On a sunny afternoon, customers come and go at Santia's bakery at 3381 Washington St. in Jamaica Plain. Noise from the kitchen travels into the front of the store; the silver door that connects the two squeaks. The store gets busy at times; the phone rings unceasingly.
"What is this?" asks a young man in a black suit, pointing to a display of hot patties.
"This is chicken and this is cheese," replies Beatriz Pena, a friendly lady who works in the front of the store.
Santia's, owned by Russelys Pimentel, has been open for seven months now in Jamaica Plain. But it's a spinoff from a bakery that has now been open for decades in Bani, a town about 1,500 miles from Boston and about 40 miles south of the Dominican capital of Santo Domingo.
The new Santia's, located just down from Green Street, is the latest example of the flavor of the Dominican Republic meeting the hustle of American business - and the latest proof of the growing importance of immigrants from Bani, or Banilejos as they call themselves.
Maritza Pimentel is visiting the store for the first time, but she is familiar with the cakes. Her daughter is an event planner and works with Santia's staff in some events. Santia's cakes, Maritza says, are "the best of the world."
"I like the texture!" she exclaims.
"Not too sweet, it has a good balance," interjects Mariel Cruz, another costumer who overheard her comments. "It is delicious," Cruz adds. "The frosting is delicious, not only on top of the cake but by itself." Some people prefer eating just the frosting, which is made of eggs and sugar caramel. It is called merengue or suspiro. "It has a good taste, is unbelievable."
Cruz says that when she travels to Bani, she stops in Santia's Reposteria there - Santia's has that kind of loyalty.
In the early 90's, Santia Bello, opened a store selling breads, cakes and other pastries in downtown Bani. The cakes - often with ornate designs, were made in the family home and brought to the bakery. In recent years, the business has been relocated to a new building next to Santia's home. In the new place, all orders are taken and the cakes are designed, baked and decorated all in the same spot, explains Russellys Pimentel, Santia's grand-daughter and owner of the Jamaica Plain location.
Besides cakes, Santia's offers pastries and salted treats. A red-haired lady asks for several items from the display including two pastelitos (chicken patties) and two kipes - a meat and grain roll related to Middle Eastern kibbeh.
On a recent Sunday, Pimentel was getting ready to close the store. It is after 4 p.m. and it is time to go home. The register is doing the last transactions of the day when a couple walks in. The two are looking for a hot empanada and some pastries. One of the staff takes care of them. There are no empanadas.
"The guy just finished cleaning the fryer," Pimentel interjects.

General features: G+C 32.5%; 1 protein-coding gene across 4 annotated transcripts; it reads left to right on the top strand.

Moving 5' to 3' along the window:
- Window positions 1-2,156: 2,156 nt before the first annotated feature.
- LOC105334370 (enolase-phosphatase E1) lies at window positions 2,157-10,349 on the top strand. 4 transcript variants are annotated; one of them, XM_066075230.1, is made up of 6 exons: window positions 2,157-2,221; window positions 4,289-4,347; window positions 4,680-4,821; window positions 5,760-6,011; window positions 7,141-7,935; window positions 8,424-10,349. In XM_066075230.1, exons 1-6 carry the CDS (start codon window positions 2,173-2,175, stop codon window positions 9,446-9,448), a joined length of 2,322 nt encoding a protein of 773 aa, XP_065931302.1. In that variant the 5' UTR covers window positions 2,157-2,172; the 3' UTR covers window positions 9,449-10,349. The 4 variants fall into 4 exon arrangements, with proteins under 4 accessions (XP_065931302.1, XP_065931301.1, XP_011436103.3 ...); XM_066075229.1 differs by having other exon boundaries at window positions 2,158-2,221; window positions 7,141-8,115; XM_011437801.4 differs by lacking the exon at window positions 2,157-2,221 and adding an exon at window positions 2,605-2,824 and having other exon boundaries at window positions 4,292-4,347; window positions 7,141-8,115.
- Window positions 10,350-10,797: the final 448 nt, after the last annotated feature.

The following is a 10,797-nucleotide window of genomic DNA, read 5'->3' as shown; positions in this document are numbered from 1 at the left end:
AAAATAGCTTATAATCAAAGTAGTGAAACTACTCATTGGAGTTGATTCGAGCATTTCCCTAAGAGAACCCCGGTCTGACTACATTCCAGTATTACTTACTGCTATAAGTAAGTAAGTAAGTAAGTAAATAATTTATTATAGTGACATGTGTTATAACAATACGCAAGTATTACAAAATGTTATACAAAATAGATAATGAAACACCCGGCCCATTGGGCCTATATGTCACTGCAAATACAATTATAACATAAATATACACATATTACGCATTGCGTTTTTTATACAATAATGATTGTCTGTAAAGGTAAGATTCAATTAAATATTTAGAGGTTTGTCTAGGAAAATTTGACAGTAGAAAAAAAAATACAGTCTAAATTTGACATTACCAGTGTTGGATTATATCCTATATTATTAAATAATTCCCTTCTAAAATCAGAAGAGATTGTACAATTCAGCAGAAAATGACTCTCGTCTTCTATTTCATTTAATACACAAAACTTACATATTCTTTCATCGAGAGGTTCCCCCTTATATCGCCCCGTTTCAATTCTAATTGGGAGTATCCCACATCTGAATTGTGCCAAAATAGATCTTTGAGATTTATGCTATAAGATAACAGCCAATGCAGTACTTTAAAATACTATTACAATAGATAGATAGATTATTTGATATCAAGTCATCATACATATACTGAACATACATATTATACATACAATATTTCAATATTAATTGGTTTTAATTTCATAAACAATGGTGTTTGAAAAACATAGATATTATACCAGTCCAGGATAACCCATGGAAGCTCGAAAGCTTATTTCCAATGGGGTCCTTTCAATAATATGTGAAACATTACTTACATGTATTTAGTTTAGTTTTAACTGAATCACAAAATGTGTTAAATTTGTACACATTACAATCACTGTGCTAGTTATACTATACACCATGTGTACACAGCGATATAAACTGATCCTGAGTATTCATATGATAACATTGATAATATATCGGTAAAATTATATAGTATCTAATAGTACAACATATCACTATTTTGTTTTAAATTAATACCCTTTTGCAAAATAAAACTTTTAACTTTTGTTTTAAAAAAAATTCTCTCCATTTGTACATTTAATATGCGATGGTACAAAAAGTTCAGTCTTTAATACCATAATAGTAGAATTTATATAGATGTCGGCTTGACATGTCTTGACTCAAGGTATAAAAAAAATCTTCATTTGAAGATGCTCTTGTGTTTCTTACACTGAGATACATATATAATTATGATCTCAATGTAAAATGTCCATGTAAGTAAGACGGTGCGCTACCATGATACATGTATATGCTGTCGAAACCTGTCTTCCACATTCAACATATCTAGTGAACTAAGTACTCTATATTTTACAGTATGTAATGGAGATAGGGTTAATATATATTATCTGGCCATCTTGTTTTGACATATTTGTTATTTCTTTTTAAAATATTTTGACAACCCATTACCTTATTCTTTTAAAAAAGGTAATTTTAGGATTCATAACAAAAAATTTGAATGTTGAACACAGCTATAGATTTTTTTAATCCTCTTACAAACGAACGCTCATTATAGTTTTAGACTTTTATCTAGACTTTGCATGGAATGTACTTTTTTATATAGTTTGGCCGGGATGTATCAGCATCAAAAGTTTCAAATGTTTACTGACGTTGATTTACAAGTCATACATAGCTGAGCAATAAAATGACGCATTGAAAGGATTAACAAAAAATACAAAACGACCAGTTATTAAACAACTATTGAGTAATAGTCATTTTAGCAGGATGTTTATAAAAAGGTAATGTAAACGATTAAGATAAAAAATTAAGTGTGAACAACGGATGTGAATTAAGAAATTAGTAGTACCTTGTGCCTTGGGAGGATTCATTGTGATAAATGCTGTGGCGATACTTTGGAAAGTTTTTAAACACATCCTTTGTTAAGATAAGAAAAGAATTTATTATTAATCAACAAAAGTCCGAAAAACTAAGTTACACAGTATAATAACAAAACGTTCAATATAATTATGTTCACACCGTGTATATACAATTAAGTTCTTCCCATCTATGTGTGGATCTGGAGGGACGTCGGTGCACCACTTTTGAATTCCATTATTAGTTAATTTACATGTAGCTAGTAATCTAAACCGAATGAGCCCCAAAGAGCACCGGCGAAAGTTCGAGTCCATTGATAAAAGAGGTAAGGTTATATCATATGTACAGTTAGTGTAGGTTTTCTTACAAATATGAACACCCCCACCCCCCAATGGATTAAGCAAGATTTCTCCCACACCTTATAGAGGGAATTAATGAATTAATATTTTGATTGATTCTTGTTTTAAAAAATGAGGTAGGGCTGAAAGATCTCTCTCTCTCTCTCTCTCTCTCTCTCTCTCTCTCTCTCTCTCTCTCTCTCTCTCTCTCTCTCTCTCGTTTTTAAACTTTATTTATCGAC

"Oh, ok, no problem." replies the male costumer.
The store was calm and quiet. Even the display announced the end of a week. Usually the display is full of a variety of deserts and cakes. Now it was not.
Another lady barely made it before the doors locked. She was looking for a cake for her son's fourth birthday.
"You do 3D designs, right? I want one like "Cars," the movie, in the same shape, you know ..."
"We do 3D, but not necessarily Cars. We can do something related to the theme," Pimentel says.
"It will start at $50 per pound."
The lady wearing a blue beanie hat and a black jacket took a business card and left the store.
It's not Pimentel's favorite type of order - she specializes in Dominican cakes and doing certain designs may look adorable but may not taste the same.
Another option some clients opt for is camouflage. The bakery will make an artificial cake and will also make real cake to cut it and share with the event's attendees. Some people choose it because allows to have creative designs for the display and flavorful cakes for eating. Also, it is a matter of money. Camouflage may result be affordable than baking many pounds that could be expensive. The bigger the cake, the higher the price.
The quality of the food is very well-known among people from Bani. While closing the register, Pimentel shared one of the more unusual requests the bakery received: "One day someone called from Florida asking for empanadas. We sent it frozen for overnight delivery, however, I do not recommend it."
Also, she says that constantly she receives messages and phone calls asking if they would deliver to other states out of the region. The company prefers to keep their services local.
The store takes approximately 60 orders per week. Weekends are the busiest time, Pimentel says. Most orders come from social media; the Instagram profile alone has over 6,000 followers. The company also has a Facebook page with more than 4,000 likes.
"Even though the Instagram says NO DM, people still send orders that way," says Pimentel. "We are working really hard to make people place their orders online, by sending us emails." The clients still prefer sending direct messages or calling the shop. "When they call they [clients] don't like talking to my assistant. People prefer speaking with me directly."
Pimentel says that social media helped the business from day one. The word was spread via Facebook and Instagram. People were posting about the cakes and pastries, others found out about It that way and started following the page. The business grew so fast that she had to open the store in a neighborhood highly populated by Dominicans.
Pimentel joggles her professional life with being a new mom. Last year, she not only opened the store in Jamaica Plain but also welcomed her first son. "It is challenging but possible," she said.